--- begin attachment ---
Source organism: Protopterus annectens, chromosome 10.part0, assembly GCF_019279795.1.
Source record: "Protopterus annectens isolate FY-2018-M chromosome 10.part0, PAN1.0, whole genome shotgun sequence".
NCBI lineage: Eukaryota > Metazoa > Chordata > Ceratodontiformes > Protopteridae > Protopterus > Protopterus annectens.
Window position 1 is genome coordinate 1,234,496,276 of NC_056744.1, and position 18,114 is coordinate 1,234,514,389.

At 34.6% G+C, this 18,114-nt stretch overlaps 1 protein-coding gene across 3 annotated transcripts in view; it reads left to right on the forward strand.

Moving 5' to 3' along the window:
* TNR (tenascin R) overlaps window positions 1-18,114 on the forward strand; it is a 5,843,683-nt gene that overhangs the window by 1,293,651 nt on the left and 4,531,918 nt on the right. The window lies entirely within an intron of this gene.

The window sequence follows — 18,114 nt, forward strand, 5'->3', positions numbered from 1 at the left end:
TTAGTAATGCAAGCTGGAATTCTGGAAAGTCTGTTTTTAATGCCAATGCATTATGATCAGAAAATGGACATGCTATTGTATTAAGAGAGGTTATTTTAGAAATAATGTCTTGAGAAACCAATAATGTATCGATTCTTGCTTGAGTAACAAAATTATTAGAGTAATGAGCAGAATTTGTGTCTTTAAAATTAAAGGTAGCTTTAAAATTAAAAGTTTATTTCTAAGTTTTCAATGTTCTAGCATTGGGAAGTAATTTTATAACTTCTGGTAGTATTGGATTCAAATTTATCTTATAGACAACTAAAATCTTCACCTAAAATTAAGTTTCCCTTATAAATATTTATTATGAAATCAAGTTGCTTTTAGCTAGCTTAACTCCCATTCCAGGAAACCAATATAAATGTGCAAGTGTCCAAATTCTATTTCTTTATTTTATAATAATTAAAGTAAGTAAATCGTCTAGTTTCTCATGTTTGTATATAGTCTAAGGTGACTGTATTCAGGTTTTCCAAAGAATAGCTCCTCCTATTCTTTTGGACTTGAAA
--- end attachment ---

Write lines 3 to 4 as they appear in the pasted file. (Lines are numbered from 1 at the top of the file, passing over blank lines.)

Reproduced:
NCBI lineage: Eukaryota > Metazoa > Chordata > Ceratodontiformes > Protopteridae > Protopterus > Protopterus annectens.
Window position 1 is genome coordinate 1,234,496,276 of NC_056744.1, and position 18,114 is coordinate 1,234,514,389.